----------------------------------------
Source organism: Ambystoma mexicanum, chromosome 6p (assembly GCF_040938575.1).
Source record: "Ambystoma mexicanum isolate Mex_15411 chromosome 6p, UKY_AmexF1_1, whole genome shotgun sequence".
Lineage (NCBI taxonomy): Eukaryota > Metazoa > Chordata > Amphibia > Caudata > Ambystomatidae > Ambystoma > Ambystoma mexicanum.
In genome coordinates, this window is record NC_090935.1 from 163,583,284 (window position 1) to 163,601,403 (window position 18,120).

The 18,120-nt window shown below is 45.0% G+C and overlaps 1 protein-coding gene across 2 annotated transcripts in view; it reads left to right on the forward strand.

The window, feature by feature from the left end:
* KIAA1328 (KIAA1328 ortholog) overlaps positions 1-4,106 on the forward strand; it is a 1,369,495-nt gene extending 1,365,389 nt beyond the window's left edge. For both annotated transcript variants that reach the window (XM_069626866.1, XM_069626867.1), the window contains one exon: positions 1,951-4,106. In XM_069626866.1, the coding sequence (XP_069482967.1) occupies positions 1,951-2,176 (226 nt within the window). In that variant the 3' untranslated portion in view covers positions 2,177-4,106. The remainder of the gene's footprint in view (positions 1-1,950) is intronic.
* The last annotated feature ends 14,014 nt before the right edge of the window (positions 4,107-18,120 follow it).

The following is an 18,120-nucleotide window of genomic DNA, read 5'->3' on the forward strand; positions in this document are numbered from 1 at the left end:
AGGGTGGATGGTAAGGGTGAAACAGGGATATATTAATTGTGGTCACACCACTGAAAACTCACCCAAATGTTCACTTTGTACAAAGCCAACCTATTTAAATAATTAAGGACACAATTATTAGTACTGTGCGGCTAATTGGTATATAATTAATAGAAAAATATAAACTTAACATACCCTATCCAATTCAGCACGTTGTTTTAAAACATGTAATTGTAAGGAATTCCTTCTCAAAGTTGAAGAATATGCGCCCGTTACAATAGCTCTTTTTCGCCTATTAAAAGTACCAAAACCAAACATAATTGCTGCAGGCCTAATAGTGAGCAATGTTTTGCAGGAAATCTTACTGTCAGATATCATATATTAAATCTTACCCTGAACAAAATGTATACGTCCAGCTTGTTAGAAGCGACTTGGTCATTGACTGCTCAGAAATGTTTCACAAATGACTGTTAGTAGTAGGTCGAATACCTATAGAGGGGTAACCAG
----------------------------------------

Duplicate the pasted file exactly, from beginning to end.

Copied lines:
Source organism: Ambystoma mexicanum, chromosome 6p (assembly GCF_040938575.1).
Source record: "Ambystoma mexicanum isolate Mex_15411 chromosome 6p, UKY_AmexF1_1, whole genome shotgun sequence".
Lineage (NCBI taxonomy): Eukaryota > Metazoa > Chordata > Amphibia > Caudata > Ambystomatidae > Ambystoma > Ambystoma mexicanum.
In genome coordinates, this window is record NC_090935.1 from 163,583,284 (window position 1) to 163,601,403 (window position 18,120).

The 18,120-nt window shown below is 45.0% G+C and overlaps 1 protein-coding gene across 2 annotated transcripts in view; it reads left to right on the forward strand.

The window, feature by feature from the left end:
* KIAA1328 (KIAA1328 ortholog) overlaps positions 1-4,106 on the forward strand; it is a 1,369,495-nt gene extending 1,365,389 nt beyond the window's left edge. For both annotated transcript variants that reach the window (XM_069626866.1, XM_069626867.1), the window contains one exon: positions 1,951-4,106. In XM_069626866.1, the coding sequence (XP_069482967.1) occupies positions 1,951-2,176 (226 nt within the window). In that variant the 3' untranslated portion in view covers positions 2,177-4,106. The remainder of the gene's footprint in view (positions 1-1,950) is intronic.
* The last annotated feature ends 14,014 nt before the right edge of the window (positions 4,107-18,120 follow it).

The following is an 18,120-nucleotide window of genomic DNA, read 5'->3' on the forward strand; positions in this document are numbered from 1 at the left end:
AGGGTGGATGGTAAGGGTGAAACAGGGATATATTAATTGTGGTCACACCACTGAAAACTCACCCAAATGTTCACTTTGTACAAAGCCAACCTATTTAAATAATTAAGGACACAATTATTAGTACTGTGCGGCTAATTGGTATATAATTAATAGAAAAATATAAACTTAACATACCCTATCCAATTCAGCACGTTGTTTTAAAACATGTAATTGTAAGGAATTCCTTCTCAAAGTTGAAGAATATGCGCCCGTTACAATAGCTCTTTTTCGCCTATTAAAAGTACCAAAACCAAACATAATTGCTGCAGGCCTAATAGTGAGCAATGTTTTGCAGGAAATCTTACTGTCAGATATCATATATTAAATCTTACCCTGAACAAAATGTATACGTCCAGCTTGTTAGAAGCGACTTGGTCATTGACTGCTCAGAAATGTTTCACAAATGACTGTTAGTAGTAGGTCGAATACCTATAGAGGGGTAACCAG